Thursday’s Sunset Daily News and Sports

Shrine Circus Bullhook Abuse.. The Rise and Rise of Bitcoin: Q&A with Filmmakers Nicholas and Dan Mross. Omar Garcia #SCtop10 Diving Catch. “We Have to Stop This Inequality”: Fast-Food Worker Strike Spreads to Dozens of Cities. Fast-Food CEOs Oppose Worker Raises Despite Making 1,200 Times More Money Than Average Employee. Debate: As FCC Votes on Internet’s Future, What’s the Best Way to Protect Net Neutrality? Walmart & Contractor Settles $21M Wage Theft Suit, Days After Obama Praises Penny-Pinching Retailer. ESPN Tennis: Get on Tour — Live from Rome. The Most Interesting Terp in the World. Horse Racing in 60 Seconds Flat.

“In the past, we’ve had the need for authority to make sure people stayed in the lines,” says Dan Mross, a subject in the new documentary The Rise and Rise of Bitcoin. “Bitcoin kind of encodes that into the software itself. So there’s not much to say against something that’s a cheap, proven, honest, transparent money system.”

Reason TV correspondent Naomi Brockwell caught up with Dan and his brother, Nicholas Mross, the movie’s director, at the Tribeca Film Festival in New York. They discuss the challenges of making a film about an anonymous, online currency, the personalities behind bitcoin, the identity (or identities) of bitcoin creator Satoshi Nakamoto, and the prospects for bitcoin’s future as money.

After witnessing behind-the-scenes abuse of elephants, this courageous 5-year-old is asking kids to skip the circus.

Thousands of fast-food workers in the United States and around the world are staging a one-day strike today to demand a livable wage. A recent report found fast food CEOs make 1,200 times as much as money as the average fast-food worker, a disparity that maximizes short-term profit while harming worker security and the overall economy. We are joined by the report’s author, Catherine Ruetschlin, a policy analyst at Demos; and by Terrance Wise, who has worked at Burger King for nine years and is striking today in Kansas City, his fourth such action since last August.

In a historic move, thousands of fast-food workers are staging a one-day-strike today in least 150 cities including St. Louis, Kansas City, Milwaukee, Oakland, Detroit, Chicago, Los Angeles and New York. Organizers with Fast Food Forward say workers from 80 cities in more than 30 countries around the world will also join the day of action. The workers are demanding demand the right to organize and call for a doubling of their wages from the current minimum wage of $7.25 an hour to $15 an hour. We hear voices from a protest in New York City outside a McDonald’s across the street from the Empire State Building.

Just days after President Obama praised Walmart’s business practices in a speech at one of its California stores, more than 1,800 warehouse workers in the state have settled a major wage theft lawsuit against one of the retail giant’s largest contractors. On Wednesday, workers at three California warehouses used by Walmart agreed to settle a wage theft lawsuit by accepting a $21 million settlement. The workers had sued Walmart and Schneider Logistics, an outside company that owned and ran the warehouses. Schneider will pay the entire settlement. The lawsuit alleged that workers were often paid less than minimum wage, with no required breaks or overtime compensation. We speak with attorney Theresa Traber, who represented the warehouse workers; and Demos policy analyst Catherine Ruetschlin.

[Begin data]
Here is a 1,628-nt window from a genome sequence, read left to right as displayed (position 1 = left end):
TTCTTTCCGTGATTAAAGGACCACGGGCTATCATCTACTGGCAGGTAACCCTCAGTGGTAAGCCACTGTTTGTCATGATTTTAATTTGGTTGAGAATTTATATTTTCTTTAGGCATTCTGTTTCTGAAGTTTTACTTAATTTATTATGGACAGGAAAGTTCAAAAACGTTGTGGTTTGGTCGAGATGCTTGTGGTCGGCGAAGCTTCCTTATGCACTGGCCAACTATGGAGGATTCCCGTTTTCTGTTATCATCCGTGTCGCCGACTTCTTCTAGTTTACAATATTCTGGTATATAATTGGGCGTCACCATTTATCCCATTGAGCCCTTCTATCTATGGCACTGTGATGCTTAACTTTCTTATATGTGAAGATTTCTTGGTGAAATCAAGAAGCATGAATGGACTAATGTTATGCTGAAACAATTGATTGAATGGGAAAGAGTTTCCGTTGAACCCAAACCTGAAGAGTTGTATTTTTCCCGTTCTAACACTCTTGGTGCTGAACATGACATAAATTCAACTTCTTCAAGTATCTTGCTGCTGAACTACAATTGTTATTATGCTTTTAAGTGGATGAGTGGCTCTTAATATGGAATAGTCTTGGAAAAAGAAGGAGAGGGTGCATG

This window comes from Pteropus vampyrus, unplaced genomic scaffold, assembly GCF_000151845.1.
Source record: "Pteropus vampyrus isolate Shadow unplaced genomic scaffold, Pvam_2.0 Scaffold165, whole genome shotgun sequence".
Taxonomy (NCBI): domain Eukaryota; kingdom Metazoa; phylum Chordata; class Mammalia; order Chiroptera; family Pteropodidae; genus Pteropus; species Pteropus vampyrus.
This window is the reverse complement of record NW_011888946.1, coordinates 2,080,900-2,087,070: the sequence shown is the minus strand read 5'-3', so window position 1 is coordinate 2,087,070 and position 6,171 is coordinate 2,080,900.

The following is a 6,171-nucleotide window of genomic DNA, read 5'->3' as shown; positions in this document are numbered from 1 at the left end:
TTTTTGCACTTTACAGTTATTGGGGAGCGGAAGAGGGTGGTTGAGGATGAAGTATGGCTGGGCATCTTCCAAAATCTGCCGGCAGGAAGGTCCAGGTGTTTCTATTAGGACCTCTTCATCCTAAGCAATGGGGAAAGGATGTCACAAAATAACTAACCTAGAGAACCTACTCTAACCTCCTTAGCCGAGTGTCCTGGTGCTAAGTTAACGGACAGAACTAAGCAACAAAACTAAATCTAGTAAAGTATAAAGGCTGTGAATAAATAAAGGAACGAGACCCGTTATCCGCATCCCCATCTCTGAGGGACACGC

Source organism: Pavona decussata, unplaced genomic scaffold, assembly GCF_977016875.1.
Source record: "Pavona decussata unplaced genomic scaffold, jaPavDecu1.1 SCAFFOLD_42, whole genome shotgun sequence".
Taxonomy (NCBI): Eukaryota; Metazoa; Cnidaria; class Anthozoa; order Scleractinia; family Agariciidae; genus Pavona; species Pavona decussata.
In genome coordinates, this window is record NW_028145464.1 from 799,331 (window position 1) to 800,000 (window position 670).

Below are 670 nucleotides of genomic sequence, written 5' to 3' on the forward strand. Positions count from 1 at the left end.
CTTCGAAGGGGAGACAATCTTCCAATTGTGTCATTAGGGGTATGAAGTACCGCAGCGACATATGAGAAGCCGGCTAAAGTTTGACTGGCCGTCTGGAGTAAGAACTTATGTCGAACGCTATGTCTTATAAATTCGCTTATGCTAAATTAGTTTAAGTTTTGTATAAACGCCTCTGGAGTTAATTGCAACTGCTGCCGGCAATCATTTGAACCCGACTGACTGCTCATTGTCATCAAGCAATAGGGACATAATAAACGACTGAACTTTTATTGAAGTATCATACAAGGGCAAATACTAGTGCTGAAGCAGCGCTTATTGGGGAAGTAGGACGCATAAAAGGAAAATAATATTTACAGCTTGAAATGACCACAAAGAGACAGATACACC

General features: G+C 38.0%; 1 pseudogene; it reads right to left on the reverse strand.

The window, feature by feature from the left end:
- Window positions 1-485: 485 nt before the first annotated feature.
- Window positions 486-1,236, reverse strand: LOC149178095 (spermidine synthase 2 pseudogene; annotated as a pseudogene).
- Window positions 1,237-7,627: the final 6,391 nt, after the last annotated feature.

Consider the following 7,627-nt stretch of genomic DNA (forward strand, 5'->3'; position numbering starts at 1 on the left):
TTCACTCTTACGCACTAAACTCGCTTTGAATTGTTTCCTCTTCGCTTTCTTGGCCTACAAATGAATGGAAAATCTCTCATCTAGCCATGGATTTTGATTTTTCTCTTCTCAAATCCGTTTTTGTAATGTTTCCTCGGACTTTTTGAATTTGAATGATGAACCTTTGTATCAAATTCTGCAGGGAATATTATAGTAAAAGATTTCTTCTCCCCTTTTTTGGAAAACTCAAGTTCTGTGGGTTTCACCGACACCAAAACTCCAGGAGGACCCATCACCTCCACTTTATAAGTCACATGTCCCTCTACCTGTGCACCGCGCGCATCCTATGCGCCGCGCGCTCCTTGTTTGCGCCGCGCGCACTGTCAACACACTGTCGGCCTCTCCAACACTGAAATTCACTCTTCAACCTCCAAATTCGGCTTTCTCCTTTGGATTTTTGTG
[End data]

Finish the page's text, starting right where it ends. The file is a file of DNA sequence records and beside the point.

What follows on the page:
“In the past, we’ve had the need for authority to make sure people stayed in the lines,” says Dan Mross, a subject in the new documentary The Rise and Rise of Bitcoin. “Bitcoin kind of encodes that into the software itself. So there’s not much to say against something that’s a cheap, proven, honest, transparent money system.”

Reason TV correspondent Naomi Brockwell caught up with Dan and his brother, Nicholas Mross, the movie’s director, at the Tribeca Film Festival in New York. They discuss the challenges of making a film about an anonymous, online currency, the personalities behind bitcoin, the identity (or identities) of bitcoin creator Satoshi Nakamoto, and the prospects for bitcoin’s future as money.

Approximately 8 minutes. Interview by Naomi Brockwell. Edited and Produced by Zach Weissmueller. Shot by Jim Epstein. Music: “Waltz into Moonlight” by Masco Hotel (http://www.jamendo.com/en/artist/340717/mascohotel-varios-artistas)

The Federal Communications Commission is voting today on new rules that may effectively abandon net neutrality, the concept of a free and open Internet. The FCC proposal would let Internet providers charge media companies extra fees to receive preferential treatment, such as faster speeds for their products and content. Under previous regulations struck down earlier this year, providers were forced to provide all content at equal speeds. Just steps from the vote, demonstrators have set up an “Occupy the FCC” encampment calling for federal regulators to reclassify broadband service as a public utility, which would allow for the requirement of net neutrality rules. The CEOs of 28 U.S. broadband providers and trade groups have asked the FCC not to classify broadband as a utility, arguing that regulating broadband would “impose great costs, allowing unprecedented government micromanagement of all aspects of the Internet economy.”

Omar Garcia of the Wisconsin Timber Rattlers makes an UNREAL #SCtop10 diving grab against the Quad Cities Bandits.

Coach Sasho Cirovski is The Most Interesting Terp in the World.

“Think B1G, my friends.”

Go behind the scenes in the horse-racing industry for just one minute and discover a culture of drugs, deception, and death.

ESPN Tennis: Get on Tour
ATP and WTA on ESPN
Live From Rome

Internazionali BNL D’Italia
May 12-18
Live on ESPN3 and WatchESPN

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